Gustavus v Wallenstein (Hardback)
Military Revolution, Rivalry and Tragedy in the Thirty Years War
The book described the conflict, personal rivalry and contrast in personality, generalship and command, between the two iconic commanders in the Thirty Years War, King Gustavus Adolphus of Sweden for the Protestant powers, and Albrecht von Wallenstein, Duke of Friedland. More than just commanders at the tactical level they were statesmen, military organisers and strategists on a continental scale. Both commanders represented the 17th-century ‘military revolution in action’. The writing is vivid, graphic and detailed, without overloading, and readers can feel ‘involved’ in the action, from strategic planning to battlefield tactics, and even the melee. Both generals are titanic figures, and their respective deaths - Gustavus heroically in battle and Wallenstein, murdered with the Emperor’s compliance – were dramatic highpoints in the long war. This is no hagiography, and the author analyses the contrasting reputations of two of the greatest military figures in modern history and analyses mistakes as well their triumphs. Both commanders’ understanding of the role of the modern state and finance as vital factors in the military revolution and modern warfare. A major contrast was Gustavus’s constant search for the tactical and strategic initiative compared to Wallenstein’s caution and patience and development of counter-punch defensive tactics. Exceptional for the period, a young warrior like an ‘Alexander’, Gustavus excelled in inspired battlefield leadership even at huge risk. Despite his death at Lutzen in 1632, he and his steadfast chancellor Oxenstierna, decisively defeated the Emperor’s attempt to subjugate the Empire and introduce the Catholic counter-reformation. Gustavus contributed hugely to the ending of Habsburg supremacy while advancing new concepts in modern war. His death ushered in his acolytes including generals Baner, Saxe-Weimar and Torstensson. Gustavus or Wallenstein, the greater of the two? The reader must judge but Napoleon included Gustavus in his list of ten greats with Julius Caesar, Hannibal Barca, and Alexander the Great.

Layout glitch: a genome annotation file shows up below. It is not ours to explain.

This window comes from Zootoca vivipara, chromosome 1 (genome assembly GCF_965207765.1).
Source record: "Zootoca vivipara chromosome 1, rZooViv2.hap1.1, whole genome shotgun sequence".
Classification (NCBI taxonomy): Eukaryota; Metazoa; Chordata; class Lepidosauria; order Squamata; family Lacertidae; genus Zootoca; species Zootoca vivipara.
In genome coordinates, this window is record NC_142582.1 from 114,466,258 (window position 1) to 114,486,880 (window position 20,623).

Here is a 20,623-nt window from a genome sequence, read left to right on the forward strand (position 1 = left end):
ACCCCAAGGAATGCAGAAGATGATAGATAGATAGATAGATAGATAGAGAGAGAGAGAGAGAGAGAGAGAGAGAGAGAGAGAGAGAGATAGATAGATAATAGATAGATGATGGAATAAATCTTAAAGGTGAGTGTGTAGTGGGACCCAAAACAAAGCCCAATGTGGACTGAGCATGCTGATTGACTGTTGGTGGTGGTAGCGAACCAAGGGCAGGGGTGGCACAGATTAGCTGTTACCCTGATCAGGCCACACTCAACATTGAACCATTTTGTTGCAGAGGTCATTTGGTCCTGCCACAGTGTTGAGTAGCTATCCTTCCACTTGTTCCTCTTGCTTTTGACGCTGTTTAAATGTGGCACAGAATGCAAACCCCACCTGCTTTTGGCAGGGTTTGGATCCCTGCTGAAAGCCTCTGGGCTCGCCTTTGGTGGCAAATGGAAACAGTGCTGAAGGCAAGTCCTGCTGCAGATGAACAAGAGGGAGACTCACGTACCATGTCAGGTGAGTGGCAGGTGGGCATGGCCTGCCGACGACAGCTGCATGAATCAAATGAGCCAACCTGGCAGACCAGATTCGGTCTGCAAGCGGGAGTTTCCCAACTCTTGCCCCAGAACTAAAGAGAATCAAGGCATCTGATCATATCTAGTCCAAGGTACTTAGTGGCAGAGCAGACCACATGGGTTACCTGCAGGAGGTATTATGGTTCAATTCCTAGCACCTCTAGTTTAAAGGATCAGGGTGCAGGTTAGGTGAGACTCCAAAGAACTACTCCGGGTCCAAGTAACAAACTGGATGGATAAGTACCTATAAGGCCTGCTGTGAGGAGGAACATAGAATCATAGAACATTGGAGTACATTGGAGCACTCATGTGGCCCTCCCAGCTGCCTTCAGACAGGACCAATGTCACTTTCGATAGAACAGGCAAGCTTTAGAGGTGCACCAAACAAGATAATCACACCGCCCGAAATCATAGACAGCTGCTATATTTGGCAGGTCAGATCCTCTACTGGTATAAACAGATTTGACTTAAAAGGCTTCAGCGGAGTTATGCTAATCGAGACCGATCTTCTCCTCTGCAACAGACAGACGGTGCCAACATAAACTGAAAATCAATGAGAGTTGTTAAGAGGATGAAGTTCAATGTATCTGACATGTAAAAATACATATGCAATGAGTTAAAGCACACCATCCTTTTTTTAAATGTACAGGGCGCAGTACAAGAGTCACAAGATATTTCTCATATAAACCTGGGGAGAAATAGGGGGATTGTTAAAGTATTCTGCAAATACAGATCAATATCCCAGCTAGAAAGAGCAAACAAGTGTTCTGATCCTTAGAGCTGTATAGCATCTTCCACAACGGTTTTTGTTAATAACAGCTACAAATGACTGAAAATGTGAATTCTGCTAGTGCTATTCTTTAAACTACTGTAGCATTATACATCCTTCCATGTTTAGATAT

"Having two such contrasting personalities in command is great for us wargamers who can test their tactics on our tabletops. But after reading Pike's book, you will be better equipped to develop campaign games around them too."Wargames Illustrated – Issue 423, March 2023